Updates
July 28, 2017
Public Benefit Corporation Becomes an Option in Kansas, Effective July 1st

Now more than ever, businesses are judged by their values and social impact. Becoming a public benefit corporation is one meaningful and transparent method to demonstrate and embed a corporation’s values and culture. The public benefit corporation structure of governance is gaining traction around the country among socially minded founders, investors, employees and customers, and beginning July 1, Kansas businesses will have public benefit corporations as a choice in how they operate mission-driven enterprises that benefit both the public and investors.

Under the traditional model, corporations and their Boards of Directors are charged with maximizing financial returns for their investors. Under the newly enacted Kansas Public Benefit Corporation Act that takes effect July 1, electing corporations and their boards may focus on financial returns for investors while also providing a self-defined benefit to the public.

What Are Public Benefit Corporations?

Public benefit corporations are sometimes viewed as a hybrid between a for-profit and non-profit corporation; it is a for-profit enterprise designed to achieve both stockholder profits and a stated public benefit. The option to become a public benefit corporation is available to both new and existing businesses.

A public benefit may be any positive effect or reduction of a negative effect in areas such as medicine, religion, art, culture, education, charity or the environment. The directors of the public benefit corporation are tasked with balancing both the public benefit identified in the corporation’s charter and the stockholders’ interests in receiving a return on their investment.

A key positive that companies can gain from going the public benefit corporation route is public recognition as a socially minded enterprise – well-known public benefit corporation brands include Ben & Jerry’s and Patagonia. As far as potential negatives, companies should be aware that once they become a public benefit corporation, it can be difficult to undo the status.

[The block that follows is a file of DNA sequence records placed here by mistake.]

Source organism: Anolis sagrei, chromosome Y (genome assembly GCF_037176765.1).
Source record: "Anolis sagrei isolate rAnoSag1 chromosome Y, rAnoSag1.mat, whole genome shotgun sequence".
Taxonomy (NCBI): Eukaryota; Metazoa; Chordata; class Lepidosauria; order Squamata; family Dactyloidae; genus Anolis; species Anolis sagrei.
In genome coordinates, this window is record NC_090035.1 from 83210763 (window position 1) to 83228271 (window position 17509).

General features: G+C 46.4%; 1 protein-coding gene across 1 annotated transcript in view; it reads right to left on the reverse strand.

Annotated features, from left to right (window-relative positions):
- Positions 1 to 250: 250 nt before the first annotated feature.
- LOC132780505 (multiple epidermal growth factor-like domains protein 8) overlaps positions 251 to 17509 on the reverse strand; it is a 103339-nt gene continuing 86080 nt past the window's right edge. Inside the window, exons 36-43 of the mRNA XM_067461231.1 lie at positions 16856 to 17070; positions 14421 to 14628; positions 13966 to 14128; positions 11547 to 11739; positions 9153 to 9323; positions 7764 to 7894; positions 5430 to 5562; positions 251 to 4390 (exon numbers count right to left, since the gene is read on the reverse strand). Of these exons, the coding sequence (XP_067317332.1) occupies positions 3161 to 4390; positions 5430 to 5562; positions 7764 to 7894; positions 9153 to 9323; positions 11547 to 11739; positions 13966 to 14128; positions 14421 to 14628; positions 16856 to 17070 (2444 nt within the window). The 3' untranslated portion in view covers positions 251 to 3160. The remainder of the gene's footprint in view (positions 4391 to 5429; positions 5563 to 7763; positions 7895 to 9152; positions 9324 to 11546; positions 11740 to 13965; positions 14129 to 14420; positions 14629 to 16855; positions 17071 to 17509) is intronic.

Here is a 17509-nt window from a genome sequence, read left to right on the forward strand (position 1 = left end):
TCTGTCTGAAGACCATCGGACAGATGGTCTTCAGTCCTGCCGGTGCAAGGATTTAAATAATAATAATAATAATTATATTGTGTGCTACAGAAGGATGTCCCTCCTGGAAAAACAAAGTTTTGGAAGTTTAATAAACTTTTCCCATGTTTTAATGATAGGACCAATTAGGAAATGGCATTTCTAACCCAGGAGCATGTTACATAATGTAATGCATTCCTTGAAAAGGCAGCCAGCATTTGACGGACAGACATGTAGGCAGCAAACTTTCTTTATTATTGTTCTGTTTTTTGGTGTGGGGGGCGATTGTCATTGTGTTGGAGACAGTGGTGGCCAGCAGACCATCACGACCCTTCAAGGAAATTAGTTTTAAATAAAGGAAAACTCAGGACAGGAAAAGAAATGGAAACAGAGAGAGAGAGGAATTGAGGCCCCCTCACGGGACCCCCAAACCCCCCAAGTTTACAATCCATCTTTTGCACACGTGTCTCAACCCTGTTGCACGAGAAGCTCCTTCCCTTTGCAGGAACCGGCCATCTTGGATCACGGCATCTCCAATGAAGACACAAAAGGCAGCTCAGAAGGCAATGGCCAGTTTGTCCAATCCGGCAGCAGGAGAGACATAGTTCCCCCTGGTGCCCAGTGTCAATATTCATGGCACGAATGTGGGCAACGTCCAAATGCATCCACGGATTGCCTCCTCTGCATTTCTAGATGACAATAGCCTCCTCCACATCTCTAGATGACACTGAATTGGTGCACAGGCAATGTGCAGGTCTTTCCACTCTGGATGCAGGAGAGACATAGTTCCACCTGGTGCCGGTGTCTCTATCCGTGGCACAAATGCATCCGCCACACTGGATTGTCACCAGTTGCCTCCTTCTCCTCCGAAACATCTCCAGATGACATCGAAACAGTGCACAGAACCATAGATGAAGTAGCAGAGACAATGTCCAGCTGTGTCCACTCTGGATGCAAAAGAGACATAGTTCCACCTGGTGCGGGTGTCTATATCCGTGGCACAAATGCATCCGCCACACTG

The Kansas Public Benefit Corporation Act


The Act gives the directors legal protection against breach of fiduciary duty claims stemming from their use of the corporation’s business to help address social or environmental problems, or advance the public interest, when such activities diminish stockholder financial returns.

One of the compelling features of the public benefit corporation is its increased accountability and transparency. Among other features, the Act requires directors to make an annual statement to their stockholders addressing the promotion of the corporation’s stated public benefit.

Further, the Act requires a 2/3 vote of the stockholders, both to become a benefit corporation or to terminate its benefit corporation status. This feature provides peace of mind to founders that their original vision will be considered during future rounds of financing and management transitions. It also provides for stockholders to receive fair value for their stock if the corporation chooses to make a shift in its stated public benefit.

If you have any questions about Kansas’ new Public Benefit Corporation Act, including how to revise your corporate charter to become a public benefit corporation, or benefit corporations in other states, please contact Bill Quick or your Polsinelli attorney.

James Kopfensteiner also contributed to this alert.